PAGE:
This paper set out to argue that war has had an unfavorable effect on America. To underscore this point, a look at the major wars that America has waged has been undertaken. From the evidence presented in this paper, it is clear that while war in some instances result in great economic benefits and technological progress for the country, it also resulted in the damaging of culture and the loss of lives and huge economic costs to the United States. As such, it is conceivable that the society would have been better off if these wars had never been waged.

The New Deal

The Great Depression which began in 1929 and continued for the better part of the following decade was a huge economic disaster that affected nation’s virtually all over the world.

The United States was especially affected with stock prices crashing and unemployment rates rising throughout the Country. A political solution to this problem was necessitated and it came in the form of “The New Deal” which consisted of a series of laws which congress began enacting following the election into office of Franklin Roosevelt[9]. In this essay, I shall argue that the New Deal had profound and positive changes in the Lives of America. One of the key commitments of the New Deal reforms was the commitment to “make federally guaranteed economic security a political right for every American”.[10] New Deal programs such as the federal unemployment benefits meant that people could continue to survive even under harsh economic realities.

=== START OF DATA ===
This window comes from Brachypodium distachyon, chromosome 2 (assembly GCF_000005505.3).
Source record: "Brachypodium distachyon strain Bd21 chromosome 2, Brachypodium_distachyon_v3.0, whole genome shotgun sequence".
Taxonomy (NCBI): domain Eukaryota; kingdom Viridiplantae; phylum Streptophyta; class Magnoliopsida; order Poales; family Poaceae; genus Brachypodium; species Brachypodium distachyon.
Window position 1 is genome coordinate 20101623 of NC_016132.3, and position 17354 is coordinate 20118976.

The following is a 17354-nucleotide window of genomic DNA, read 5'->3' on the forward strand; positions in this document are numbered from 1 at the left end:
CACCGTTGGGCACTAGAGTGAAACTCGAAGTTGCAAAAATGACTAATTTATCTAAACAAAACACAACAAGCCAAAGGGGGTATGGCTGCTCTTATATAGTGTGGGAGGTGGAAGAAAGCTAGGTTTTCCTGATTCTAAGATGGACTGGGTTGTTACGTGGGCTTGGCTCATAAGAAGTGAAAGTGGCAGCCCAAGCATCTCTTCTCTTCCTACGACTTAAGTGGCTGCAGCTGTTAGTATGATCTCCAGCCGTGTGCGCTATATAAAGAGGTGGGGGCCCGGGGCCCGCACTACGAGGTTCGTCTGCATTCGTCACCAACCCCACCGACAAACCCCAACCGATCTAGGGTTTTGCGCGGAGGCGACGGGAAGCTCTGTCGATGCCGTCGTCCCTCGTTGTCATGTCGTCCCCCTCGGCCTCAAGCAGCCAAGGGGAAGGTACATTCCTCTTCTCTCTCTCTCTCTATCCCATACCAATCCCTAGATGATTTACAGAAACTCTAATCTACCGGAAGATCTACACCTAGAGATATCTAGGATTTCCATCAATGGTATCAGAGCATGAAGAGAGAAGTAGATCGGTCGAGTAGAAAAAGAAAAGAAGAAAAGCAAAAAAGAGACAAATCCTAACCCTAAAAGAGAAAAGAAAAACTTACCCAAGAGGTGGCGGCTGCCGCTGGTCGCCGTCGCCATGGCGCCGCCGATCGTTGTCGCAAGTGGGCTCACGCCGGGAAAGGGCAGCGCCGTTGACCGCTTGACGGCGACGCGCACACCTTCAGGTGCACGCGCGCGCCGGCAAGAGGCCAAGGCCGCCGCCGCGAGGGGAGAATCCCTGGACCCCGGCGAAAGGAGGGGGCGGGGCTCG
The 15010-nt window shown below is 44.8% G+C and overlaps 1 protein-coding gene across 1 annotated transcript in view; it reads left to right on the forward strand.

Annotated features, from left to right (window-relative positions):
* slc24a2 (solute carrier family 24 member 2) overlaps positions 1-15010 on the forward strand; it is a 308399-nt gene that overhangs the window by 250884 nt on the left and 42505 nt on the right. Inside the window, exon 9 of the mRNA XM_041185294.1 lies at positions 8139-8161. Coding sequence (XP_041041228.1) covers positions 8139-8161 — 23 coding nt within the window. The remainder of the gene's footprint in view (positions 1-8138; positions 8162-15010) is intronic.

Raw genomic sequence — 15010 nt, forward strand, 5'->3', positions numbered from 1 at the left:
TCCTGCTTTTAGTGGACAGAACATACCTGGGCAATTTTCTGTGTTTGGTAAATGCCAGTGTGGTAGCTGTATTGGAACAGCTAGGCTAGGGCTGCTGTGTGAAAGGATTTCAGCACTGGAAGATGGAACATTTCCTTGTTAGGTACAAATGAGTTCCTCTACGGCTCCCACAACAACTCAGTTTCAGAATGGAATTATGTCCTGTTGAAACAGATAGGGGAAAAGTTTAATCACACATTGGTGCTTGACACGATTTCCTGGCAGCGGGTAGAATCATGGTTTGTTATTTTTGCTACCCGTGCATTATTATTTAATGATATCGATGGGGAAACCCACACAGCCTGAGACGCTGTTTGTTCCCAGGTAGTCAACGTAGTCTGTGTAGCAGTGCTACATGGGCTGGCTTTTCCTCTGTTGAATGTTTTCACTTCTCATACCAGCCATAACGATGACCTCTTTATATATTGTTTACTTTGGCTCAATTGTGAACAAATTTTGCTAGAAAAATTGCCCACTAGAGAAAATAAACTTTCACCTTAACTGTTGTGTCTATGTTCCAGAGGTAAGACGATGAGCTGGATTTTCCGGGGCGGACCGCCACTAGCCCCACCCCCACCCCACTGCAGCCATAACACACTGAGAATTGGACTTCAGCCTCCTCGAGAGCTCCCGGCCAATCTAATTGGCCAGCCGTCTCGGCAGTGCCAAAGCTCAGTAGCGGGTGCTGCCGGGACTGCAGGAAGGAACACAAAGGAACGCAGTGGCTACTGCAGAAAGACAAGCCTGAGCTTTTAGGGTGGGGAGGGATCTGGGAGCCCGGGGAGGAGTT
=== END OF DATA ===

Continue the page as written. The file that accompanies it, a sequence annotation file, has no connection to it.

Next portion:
This was a significant thing considering the fact that the Great depression had resulted in unprecedented levels of unemployment. In order to encourage growth, the New Deal also implemented programs that were aimed at fair pricings for farmers on their crops therefore enabling poor rural farmers to attain a comfortable middle class life. This was mostly as a result of government action which resulted in the protection from unfair competition and also the freedom from domination by large monopolies that had previously crippled the small scale farmers. One of the issues that the New Deal opponents raised was that the goals that the New Deal proposed to reach through the Economic Bill of Rights would result in greater expansion of the federal government’s power which would result in greater government control in people and business affairs. This was a valid fear but it was a trade off that most people were willing to make if it would guarantee the future security of the economy and therefore their well being by extension.